Do fathers know how essential they really are?

Return To Article
Add a comment
  • nycut New York, NY
    June 22, 2014 10:48 a.m.

    Oh. Another author trapped in pink vs. blue, missing the vastness we each contain. It's a bizarre obsession that requires human qualities be assigned to men or women.

    In real life, she learned fortitude, stoicism, courage, fidelity from her mother. Their father excelled at understanding feelings. My sister nurtures her children through upset then models problem-solving "like a man." My gay friends can do it all. Sometimes all at once.

    My cohort didn't "learn incompetence," by suppressing selective qualities (which seems to have been ]an important social survival skill for previous generations). Women change tires. Men cook. Men who dance are considered artistic, talented athletes. Desirable partners. Women who do math aren't socially punished for being not feminine enough. Gay people aren't deficient.

    We don't live on Venus or Mars. In 1950. We're all right here, and alright here, on Earth.

    Genitals are incidental. Pants are skirts are just clothes. Love who and how you love. Do what you're gifted at doing, seek someone who's good at what you're not. Love, strength and compassion matter. Skills matter. Attentive, intentional parenting matters. The rest is noise.

  • samhill Salt Lake City, UT
    June 18, 2014 7:52 p.m.

    Great article with some crucially important but woefully neglected points.

    The disruption and disintegration of the nuclear family is a challenge for our world with implications so dire it makes all of the worst poppycock fantasies of global climate warming/change/disruption/etc. pale to insignificance by comparison. If society feels like it is unraveling it is because of the unraveling of so many concepts of the family began to have its growing effects at least a generation ago. The effect will continue to compound.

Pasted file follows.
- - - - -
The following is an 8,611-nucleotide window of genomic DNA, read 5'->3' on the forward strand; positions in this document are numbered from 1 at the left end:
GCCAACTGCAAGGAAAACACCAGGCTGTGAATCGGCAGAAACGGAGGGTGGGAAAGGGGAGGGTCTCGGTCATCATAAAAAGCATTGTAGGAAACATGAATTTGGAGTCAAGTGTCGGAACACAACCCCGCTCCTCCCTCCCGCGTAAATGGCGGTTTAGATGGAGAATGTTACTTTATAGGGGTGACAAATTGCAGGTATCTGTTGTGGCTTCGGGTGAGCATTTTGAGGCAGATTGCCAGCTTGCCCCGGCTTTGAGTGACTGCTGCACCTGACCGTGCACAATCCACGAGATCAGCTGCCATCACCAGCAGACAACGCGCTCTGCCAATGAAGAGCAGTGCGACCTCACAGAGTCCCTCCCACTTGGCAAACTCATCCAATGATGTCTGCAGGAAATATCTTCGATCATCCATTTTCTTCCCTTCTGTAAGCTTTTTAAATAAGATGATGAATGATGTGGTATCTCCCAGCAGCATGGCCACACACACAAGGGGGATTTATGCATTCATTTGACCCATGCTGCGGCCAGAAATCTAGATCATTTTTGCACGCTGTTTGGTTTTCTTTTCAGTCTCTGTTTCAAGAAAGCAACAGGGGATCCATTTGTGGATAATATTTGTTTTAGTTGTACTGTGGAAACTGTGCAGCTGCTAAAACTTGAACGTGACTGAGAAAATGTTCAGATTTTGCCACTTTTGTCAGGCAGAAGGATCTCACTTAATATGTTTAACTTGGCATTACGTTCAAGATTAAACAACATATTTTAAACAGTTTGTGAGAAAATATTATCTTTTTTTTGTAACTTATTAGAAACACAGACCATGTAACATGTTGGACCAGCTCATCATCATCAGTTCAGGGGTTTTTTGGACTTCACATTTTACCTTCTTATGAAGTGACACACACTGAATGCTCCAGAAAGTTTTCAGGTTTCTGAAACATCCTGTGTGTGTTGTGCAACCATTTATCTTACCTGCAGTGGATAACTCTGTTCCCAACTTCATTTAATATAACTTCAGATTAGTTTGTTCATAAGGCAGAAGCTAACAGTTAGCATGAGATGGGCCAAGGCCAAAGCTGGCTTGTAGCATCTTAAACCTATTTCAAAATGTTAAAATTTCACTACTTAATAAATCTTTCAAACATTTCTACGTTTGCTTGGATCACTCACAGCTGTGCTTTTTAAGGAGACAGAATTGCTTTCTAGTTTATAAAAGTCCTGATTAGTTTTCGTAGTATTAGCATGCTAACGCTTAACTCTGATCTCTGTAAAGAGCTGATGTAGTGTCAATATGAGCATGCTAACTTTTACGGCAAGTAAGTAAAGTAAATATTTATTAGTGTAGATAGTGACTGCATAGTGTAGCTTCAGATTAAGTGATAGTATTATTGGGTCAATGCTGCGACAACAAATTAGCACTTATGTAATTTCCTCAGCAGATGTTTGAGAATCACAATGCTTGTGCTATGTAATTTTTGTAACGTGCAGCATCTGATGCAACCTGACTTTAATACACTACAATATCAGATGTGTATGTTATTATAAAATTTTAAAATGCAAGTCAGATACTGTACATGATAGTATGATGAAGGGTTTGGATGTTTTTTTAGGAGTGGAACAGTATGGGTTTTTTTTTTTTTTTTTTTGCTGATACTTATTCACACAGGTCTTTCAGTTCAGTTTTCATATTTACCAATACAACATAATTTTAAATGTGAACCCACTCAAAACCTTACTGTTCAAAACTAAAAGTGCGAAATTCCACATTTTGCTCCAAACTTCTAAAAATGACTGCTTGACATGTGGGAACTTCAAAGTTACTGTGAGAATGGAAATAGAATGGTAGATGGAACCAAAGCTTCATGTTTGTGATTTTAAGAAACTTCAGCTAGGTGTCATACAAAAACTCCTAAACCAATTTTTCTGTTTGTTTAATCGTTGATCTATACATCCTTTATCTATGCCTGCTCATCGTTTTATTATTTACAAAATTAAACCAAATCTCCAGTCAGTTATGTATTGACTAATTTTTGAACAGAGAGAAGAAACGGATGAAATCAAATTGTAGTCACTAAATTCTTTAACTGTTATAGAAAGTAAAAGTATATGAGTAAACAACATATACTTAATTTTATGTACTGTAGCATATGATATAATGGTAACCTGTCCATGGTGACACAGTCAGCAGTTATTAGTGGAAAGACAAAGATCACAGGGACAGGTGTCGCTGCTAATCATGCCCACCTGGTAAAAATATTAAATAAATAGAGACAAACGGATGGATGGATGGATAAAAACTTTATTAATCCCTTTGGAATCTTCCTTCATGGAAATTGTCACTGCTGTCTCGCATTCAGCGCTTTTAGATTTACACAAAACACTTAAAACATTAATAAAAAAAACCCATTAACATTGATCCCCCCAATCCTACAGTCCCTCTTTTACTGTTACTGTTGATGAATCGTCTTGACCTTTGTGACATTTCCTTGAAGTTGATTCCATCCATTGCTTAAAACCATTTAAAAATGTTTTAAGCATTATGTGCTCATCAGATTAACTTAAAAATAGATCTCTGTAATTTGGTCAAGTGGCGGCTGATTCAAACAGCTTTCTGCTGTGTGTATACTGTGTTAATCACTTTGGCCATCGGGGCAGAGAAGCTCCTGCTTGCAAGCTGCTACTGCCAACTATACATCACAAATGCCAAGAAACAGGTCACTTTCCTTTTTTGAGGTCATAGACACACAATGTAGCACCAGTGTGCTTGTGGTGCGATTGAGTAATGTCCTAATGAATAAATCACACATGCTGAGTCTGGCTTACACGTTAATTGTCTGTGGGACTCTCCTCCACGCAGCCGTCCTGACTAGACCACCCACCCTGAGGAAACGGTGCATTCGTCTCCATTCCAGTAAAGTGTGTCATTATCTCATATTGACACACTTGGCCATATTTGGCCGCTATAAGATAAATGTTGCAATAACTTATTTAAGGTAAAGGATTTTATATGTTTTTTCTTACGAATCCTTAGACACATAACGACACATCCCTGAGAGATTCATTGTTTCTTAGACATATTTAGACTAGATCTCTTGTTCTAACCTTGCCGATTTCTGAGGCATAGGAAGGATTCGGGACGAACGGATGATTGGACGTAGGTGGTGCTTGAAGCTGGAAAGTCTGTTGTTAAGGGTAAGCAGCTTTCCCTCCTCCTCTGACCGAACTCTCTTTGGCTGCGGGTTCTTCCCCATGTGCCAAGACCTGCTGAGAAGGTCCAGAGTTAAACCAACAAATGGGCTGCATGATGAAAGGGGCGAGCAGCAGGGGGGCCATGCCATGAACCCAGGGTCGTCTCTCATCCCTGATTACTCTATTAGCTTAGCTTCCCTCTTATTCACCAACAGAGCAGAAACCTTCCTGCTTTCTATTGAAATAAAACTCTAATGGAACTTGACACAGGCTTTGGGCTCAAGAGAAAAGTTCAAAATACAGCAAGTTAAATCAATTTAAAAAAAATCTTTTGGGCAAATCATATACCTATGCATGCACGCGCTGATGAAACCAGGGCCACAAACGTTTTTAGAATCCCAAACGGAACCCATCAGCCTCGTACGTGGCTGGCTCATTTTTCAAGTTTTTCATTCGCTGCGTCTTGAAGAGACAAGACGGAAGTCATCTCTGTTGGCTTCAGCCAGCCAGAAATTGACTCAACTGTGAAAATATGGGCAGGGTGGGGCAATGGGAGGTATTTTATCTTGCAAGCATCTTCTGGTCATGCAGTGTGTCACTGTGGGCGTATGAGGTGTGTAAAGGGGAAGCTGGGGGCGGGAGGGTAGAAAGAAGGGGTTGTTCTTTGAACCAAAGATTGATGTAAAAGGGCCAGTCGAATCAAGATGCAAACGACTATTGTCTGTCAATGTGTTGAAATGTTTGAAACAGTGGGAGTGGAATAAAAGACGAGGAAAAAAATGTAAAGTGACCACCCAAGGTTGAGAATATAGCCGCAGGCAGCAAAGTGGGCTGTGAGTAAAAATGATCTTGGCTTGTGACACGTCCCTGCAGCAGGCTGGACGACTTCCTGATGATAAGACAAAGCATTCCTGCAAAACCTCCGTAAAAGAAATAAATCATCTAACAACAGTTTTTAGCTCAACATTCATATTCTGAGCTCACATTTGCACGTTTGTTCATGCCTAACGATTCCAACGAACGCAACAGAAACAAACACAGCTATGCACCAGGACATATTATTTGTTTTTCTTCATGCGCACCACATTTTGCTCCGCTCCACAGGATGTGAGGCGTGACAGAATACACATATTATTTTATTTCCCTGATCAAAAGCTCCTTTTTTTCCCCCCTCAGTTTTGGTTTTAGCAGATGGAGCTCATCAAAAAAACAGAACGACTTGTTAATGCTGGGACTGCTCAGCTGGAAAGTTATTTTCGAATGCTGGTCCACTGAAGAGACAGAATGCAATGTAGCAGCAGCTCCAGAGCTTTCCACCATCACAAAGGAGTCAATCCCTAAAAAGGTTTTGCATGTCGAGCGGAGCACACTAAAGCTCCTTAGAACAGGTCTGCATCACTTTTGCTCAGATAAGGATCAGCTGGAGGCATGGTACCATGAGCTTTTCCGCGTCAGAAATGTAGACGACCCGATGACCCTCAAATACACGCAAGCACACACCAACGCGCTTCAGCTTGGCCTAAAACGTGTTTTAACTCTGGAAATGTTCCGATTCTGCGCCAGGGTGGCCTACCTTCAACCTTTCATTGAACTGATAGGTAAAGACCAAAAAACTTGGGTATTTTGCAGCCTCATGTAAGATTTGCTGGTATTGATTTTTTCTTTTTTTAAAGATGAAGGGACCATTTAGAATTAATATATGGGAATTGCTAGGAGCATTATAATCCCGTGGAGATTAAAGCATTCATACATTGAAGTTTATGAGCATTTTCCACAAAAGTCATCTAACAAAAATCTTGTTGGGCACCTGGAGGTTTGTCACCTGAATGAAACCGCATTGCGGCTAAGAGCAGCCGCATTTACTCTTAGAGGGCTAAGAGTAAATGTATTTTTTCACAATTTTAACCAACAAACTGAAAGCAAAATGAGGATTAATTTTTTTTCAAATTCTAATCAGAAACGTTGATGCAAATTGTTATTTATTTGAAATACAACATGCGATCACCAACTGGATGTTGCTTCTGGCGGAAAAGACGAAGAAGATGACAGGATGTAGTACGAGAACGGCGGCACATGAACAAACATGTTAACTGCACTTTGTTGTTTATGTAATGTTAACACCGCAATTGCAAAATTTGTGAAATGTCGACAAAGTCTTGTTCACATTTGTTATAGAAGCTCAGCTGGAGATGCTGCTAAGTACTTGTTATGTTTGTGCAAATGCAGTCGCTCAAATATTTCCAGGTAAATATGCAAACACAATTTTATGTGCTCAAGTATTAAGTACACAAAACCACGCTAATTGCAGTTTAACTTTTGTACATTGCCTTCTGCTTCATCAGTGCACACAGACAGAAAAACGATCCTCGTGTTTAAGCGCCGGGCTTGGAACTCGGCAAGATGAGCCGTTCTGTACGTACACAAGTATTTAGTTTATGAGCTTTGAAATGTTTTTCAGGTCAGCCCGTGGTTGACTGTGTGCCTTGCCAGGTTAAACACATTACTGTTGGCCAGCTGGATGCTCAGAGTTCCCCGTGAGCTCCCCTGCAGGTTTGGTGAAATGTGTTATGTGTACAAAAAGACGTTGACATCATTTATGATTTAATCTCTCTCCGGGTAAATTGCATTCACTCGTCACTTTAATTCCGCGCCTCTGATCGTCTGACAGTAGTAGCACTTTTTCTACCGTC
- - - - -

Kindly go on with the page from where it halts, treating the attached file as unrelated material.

• B Man Orem, UT
    June 17, 2014 10:27 a.m.

    Thank you for this excellent article and for the clear way that you have highlighted the importance of fatherhood and the masculine role of fathers. It makes me want to be a better father.

    It is troubling to see how many fatherless children are being born throughout the country and around the world. We need to do all we can to support moral values, strengthen families, and encourage responsible fatherhood.

  • A Quaker Brooklyn, NY
    June 17, 2014 8:50 a.m.

    This column seems like a thinly-veiled excuse for a diatribe against feminism and equality of the sexes.

    No one who has seen a father with his child has any doubt as to the value of that love, and what the two mean to each other.

    A conservative academic, ensconced at a conservative university might not be aware of it, but we've had some serious economic disruptions in the middle class family these last three decades. Union manufacturing jobs, and skilled and semi-skilled labor, are endangered species, as is the male who can support a middle-class family entirely on his own.

    Moving those men, especially older or macho men, out of the blue collar world into other industries hasn't been as easy as moving women into white-collar, pink-collar, and service fields. This means working women have become essential to the support of many families. To dismiss this as radical feminism is to miss the point entirely.

    Many of Ms. Erickson's examples are simply misreadings of poverty, and of mothers not marrying unemployable men because of these self-same rigid gender models she supports.

  • Karen R. Houston, TX
    June 16, 2014 9:32 p.m.

    IMO, there is a troubling similarity of language between this sentence written by Ms. Erickson:

    "Support for feminism seemed almost to require it, and in its wake manhood was moved from the pedestal to the mud."

    And this from the Doherty article she cites shortly thereafter:

    "The old patriarchical model made men the measuring stick for the human; women were men with deficits. Feminists have effectively challenged this deficit model of womanhood...Men had to be brought off the pedestal, and women out of the mud."

    I realize she made some small changes so the meaning coincided with her perspective on feminism, but it seemed pretty clear to me where she got the phrasing. Is this kosher?